From Thomas Sim Lee
Annapolis Sept. 4th 1794
I have the honor to acknowledge the receipt of your letter dated the 29th of August intimating the Presidents desire that the Eastern Shore part of the detachment of Militia required from this State should be immediately marched to Baltimore Town. I have also received and beg you to accept my thanks for your private letter of the same date.1 In conformity to the President’s direction I have issued orders dated the 1st Instant for the assembling of the Troops at the places most convenient for their embarkation for Baltimore; and have engaged the several Brigadiers of Militia on the Eastern Shore to be active in the execution of these orders.2 I have likewise sent to Baltimore a number of Tents belonging to this State, sufficient for the accommodation of the men during their stay at that place and shall forward some to George Town and perhaps to Frederick Town for the use of those who in the event of further orders may be assembled at those places. Presuming that the advantage of water Carriage and possibly an early junction with the Virginia Detachment may be Contemplated in the fixing on William’s Port as a point of rendezvous for the militia of this State, I think it a very proper place except as to those of Allegany and the Upper part of Washington Counties. These according to the arrangement hereto subjoined, you will perceive, I propose to assemble at Cumberland. If any objection lies against this plan I hope to receive timely information of it.
I see no reason to propose any further alteration to the arrangements suggested, except that knapsacks, Canteens and Camp Kettles will be requisite for the Troops on their march from Baltimore and from George Town (if that place should eventually become a place of partial rendezvous) to Williams Port; and that provision should be made for the accommodation of those who may assemble in the first instance at Cumberland. Perhaps Mr Gale may have received directions on this head, if not I presume you will weigh the expediency of the measure and instruct him accordingly.
It remains to observe that although a disposition to condemn the Conduct of the Insurgents, and to support the Government in its measures to seduce them to a sense of duty may with great truth be ascribed generally to the people of Maryland, this disposition has hitherto produced effects very unequal at different places and at different points of time since the requisition was made. I have however no reason to doubt that it will be complied with, at least so far as respects the Infantry. I am less able to ascertain what number of Artillery and Cavalry will be obtained. From the very recent organization of our Militia3 the whole number now in training will not much exceed the amount of the requisition, and of these it may be supposed that a considerable portion cannot without great injury to their affairs serve in person. With respect to Cavalry in particular, which cannot be replaced by substitutes, notwithstanding a considerable shew of alacrity at the Commencement, the ultimate collection of the number required is very doubtful. This arises from Some circumstances for which it is difficult to find a remedy. It seems certain that no one Troop will furnish Volunteers sufficient for a distinct Command, of course an incorporation of persons belonging to different Troops will be requisite; and I am apprehensive that the necessity of passing under the command of new officers and of mixing with Horsemen in a great variety of Uniforms will deduct greatly from their ardour, and of course from the number to be obtained. Besides the inconveniences already stated, these Corps are hitherto but partially equipped, and in order that no means may be neglected of encouraging them to serve, I would recommend that swords and pistols for one hundred Horsemen (or as many as can be spared) be forwarded immediately to Baltimore directed to Brigadier General Smith4 who will Command the detachment from this State. This will destroy a ground of excuse, which otherwise would be conclusive and will I think greatly strengthen our means of Complying with the requisition.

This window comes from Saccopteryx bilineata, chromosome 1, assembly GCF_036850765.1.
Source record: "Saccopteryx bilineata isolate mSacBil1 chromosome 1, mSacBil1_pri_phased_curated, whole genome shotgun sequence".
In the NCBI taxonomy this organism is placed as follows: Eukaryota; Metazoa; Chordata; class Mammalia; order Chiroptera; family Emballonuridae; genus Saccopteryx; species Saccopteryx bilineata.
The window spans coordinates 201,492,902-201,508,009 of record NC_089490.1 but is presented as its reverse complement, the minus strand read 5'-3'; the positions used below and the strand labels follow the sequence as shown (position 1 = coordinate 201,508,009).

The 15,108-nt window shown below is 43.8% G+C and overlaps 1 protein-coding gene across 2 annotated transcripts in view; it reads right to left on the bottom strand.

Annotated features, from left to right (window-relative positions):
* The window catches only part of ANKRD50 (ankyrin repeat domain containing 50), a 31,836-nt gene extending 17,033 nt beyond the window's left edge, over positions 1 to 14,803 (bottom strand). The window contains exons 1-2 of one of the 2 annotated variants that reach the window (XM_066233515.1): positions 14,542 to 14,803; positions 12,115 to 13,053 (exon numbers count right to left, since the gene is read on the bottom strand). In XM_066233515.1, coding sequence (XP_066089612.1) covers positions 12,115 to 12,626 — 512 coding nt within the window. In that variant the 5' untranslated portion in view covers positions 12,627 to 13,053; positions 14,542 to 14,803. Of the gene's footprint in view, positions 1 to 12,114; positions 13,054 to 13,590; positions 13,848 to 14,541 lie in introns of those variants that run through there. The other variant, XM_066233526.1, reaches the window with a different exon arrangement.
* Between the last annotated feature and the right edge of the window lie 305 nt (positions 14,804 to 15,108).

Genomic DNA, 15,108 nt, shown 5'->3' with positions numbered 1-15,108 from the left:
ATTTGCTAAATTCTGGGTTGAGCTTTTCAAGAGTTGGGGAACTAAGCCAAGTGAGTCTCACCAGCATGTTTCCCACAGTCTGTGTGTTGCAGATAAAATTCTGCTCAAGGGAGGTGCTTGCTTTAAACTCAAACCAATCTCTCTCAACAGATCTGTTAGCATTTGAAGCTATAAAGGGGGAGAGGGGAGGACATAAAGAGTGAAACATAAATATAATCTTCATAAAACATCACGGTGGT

I am &c
Tho S Lee
Alexander Hamilton Esq
Copy, RG 56, Letters 2d Comptroller, 2d Auditor, Executive of Maryland and Georgia, 1789–1833, Maryland, National Archives.
2. See George Gale to Thomas Sim Lee, September 1, 1794 (ALS, Hall of Records of Maryland, Annapolis).
3. “An Act to regulate and discipline the militia of this state” was passed on December 28, 1793 (Maryland Laws, November, 1793, Sess., Ch. LIII).
4. Samuel Smith had served during the American Revolution from January, 1776, until he resigned as a lieutenant colonel in the 4th Maryland Regiment on May 22, 1779.
Smith was United States Representative from Maryland from March 4, 1793, to March 3, 1803.